When I learned that Mike Babcock has a Bachelor’s of Education: Today. That explains a lot, actually.
In an interview that I heard this weekend, Mike Babcock said that having millennials on his team has changed the way he had to coach. He said it started after the 2005 lockout, and he resisted the change at first, but now he’s a very different coach than he was before that lockout. He talked about what kind of guidance millennials need compared to older players and how he needed to change in order to continue being an effective coach. Coach Babcock realized that if he’s not being heard, then he’s not a good coach, and he changed so that his millennials could hear and understand him. Babcock has 23 players, and he has to coach 23 different ways.
How often, when you say you don’t understand someone, do they just repeat what they said to begin with. Because if you didn’t understand the first time, saying it slower or louder will definitely help. When Child struggled in elementary school, we taught him to say “can you explain it using different words”. That was supremely helpful most of the time. Eventually, one of the biggest compliments that we heard about Child from his hockey coaches was that he’s easy to coach. In fact, one of the evaluation check boxes on the team tryouts forms was, “Player is coachable”. Check.
And when my gentleman associate and I were doing ballroom dancing classes every week, he would catch on to complex steps very quickly – like, in 5 minutes he could get something that Miss Angie had scheduled 3 weeks to teach us. She was always surprised, and he always though she was making fun of him. He described his ease of learning like this: “You teach me drills, and I’ll do the drills.” And boy howdy did he do the drills.
People seem to think that putting “Excellent communication skills” on their resume is a big desirable skill. And it is, don’t get me wrong. But most people also think that it means that you have good manners in business conversations and you respond to emails promptly after spell-checking your response. Yeah, notsomuch. There will always be someone who thinks very highly of their ability to bestow information on others. And if others don’t get it, that’s their fault. There will also always be someone who thinks that they don’t need anyone telling them how to do TheThing, because they know stuff about stuff. Neither of these two people have very good communication skills, but they’re more likely to blame The Other Guy for the breakdown.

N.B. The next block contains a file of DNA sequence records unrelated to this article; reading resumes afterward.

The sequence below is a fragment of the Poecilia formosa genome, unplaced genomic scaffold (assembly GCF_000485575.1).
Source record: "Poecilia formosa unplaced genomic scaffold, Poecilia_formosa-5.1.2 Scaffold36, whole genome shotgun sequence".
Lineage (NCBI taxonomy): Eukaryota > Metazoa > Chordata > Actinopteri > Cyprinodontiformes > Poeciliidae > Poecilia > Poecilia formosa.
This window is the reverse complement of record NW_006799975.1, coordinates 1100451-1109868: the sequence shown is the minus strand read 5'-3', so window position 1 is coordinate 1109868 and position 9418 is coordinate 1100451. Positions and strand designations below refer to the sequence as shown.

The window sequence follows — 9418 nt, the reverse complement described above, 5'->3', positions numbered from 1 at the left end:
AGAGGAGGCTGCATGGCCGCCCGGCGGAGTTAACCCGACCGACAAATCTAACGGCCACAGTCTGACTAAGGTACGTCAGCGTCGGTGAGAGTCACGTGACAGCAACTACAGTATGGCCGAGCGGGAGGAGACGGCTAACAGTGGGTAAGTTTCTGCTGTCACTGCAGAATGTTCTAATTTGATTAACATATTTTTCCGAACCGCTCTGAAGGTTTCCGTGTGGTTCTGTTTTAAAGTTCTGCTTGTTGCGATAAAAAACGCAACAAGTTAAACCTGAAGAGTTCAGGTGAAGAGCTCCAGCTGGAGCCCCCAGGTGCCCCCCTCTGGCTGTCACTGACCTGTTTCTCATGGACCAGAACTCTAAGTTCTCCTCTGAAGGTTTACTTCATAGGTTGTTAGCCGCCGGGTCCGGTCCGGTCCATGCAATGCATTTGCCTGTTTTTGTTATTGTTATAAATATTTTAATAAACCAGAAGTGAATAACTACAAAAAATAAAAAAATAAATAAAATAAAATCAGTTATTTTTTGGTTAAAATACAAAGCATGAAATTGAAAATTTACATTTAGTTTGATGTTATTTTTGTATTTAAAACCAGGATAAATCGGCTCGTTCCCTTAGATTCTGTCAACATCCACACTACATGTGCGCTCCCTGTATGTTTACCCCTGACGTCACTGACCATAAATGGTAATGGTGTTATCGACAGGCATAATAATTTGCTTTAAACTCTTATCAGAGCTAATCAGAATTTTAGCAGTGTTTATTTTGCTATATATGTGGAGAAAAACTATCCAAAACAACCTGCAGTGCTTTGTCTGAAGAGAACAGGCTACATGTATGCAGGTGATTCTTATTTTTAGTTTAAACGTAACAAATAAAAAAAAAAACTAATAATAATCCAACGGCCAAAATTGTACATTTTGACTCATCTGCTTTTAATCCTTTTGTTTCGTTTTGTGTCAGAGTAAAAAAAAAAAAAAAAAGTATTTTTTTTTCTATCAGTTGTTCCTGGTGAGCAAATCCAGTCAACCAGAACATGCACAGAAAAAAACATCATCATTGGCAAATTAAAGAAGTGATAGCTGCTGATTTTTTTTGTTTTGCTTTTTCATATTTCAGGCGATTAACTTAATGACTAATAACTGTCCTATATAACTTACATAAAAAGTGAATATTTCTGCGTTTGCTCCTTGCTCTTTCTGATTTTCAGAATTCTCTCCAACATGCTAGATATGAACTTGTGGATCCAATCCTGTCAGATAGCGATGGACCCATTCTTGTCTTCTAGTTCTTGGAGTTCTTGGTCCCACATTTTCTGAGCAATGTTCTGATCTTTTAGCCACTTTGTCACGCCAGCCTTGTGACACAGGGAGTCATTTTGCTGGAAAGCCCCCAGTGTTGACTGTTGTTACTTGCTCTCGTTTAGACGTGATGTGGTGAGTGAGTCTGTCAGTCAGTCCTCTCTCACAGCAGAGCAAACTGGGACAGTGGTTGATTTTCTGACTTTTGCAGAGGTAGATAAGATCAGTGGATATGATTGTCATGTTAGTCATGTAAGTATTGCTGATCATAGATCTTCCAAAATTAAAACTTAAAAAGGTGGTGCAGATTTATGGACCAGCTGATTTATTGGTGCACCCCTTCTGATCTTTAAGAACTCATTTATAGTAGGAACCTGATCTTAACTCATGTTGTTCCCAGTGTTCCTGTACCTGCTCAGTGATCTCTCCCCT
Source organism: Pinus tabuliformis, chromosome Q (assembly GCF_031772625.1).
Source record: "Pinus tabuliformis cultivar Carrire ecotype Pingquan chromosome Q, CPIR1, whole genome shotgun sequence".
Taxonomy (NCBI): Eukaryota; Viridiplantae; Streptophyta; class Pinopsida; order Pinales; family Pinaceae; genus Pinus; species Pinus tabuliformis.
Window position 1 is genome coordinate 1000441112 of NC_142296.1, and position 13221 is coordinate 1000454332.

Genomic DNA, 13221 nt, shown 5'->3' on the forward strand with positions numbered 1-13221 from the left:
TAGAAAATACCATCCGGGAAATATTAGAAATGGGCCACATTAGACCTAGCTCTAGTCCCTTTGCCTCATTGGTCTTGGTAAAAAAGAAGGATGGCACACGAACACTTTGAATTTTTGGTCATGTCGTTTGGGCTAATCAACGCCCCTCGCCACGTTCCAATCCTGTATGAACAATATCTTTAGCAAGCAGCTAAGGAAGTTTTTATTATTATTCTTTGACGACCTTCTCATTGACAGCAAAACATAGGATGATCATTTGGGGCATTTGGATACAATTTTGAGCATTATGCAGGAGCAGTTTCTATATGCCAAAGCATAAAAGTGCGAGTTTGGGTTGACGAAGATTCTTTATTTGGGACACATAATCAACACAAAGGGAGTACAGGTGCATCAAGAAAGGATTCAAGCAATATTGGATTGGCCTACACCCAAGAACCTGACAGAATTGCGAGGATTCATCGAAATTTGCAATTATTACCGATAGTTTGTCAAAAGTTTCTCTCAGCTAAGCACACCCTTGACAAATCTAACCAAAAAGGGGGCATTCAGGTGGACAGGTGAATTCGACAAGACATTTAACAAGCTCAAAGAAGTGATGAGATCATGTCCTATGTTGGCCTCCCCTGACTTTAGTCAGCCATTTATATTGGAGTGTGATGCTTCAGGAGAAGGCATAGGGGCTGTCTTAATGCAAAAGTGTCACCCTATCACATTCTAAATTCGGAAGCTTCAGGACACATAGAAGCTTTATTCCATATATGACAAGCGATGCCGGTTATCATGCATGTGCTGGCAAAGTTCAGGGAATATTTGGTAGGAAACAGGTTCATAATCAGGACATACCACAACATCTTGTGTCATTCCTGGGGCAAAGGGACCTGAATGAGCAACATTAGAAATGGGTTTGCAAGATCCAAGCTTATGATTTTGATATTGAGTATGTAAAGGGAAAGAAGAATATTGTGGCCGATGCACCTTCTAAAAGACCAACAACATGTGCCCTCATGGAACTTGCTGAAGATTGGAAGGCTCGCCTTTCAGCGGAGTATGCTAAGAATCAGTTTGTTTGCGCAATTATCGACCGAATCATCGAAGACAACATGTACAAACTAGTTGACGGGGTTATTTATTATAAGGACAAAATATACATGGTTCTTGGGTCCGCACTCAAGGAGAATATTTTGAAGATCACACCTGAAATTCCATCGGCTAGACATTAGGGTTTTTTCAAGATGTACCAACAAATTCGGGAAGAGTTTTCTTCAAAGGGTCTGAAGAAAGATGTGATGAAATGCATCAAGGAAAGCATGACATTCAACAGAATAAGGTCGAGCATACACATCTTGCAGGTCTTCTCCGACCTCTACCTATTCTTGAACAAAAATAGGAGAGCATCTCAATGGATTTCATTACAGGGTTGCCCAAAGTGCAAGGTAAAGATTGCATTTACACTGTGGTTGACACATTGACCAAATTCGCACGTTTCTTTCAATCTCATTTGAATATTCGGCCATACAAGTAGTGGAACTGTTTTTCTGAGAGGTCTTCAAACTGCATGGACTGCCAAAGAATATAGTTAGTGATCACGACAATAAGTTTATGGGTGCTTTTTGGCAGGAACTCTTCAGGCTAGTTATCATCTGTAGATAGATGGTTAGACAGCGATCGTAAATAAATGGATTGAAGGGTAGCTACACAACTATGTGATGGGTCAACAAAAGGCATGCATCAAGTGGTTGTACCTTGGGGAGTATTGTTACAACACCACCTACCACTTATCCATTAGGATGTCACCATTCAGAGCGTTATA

Sidebar: I’m a pretty big Chris Hadfield fangirl, and his book Astronaut’s Guide to Life on Earth is delightful. If you haven’t read it, you really should. One bit of the immensely quotable biography that has stayed with me is “there is no problem so bad you can’t make it worse.” I feel like the fastest way to make it worse is always poor communication and refusal to admit that you have things you can learn from everyone you encounter. Also from Commander Hadfield: ” In any field, it’s a plus if you view criticism as potentially helpful advice rather than as a personal attack”. Yep. And Steven Covey hits the nail on the head: “Most people do not listen with the intent to understand; they listen with the intent to reply”.
This Lent, may I be coachable. May I coach with grace. And may my failures at each not be because I refused to listen with good intention.
This isn’t the interview I watched this weekend, because the internet failed me. Boo! But it does speak to Mike Babcock’s leadership and support for lifelong learning. Have a look, you won’t regret it: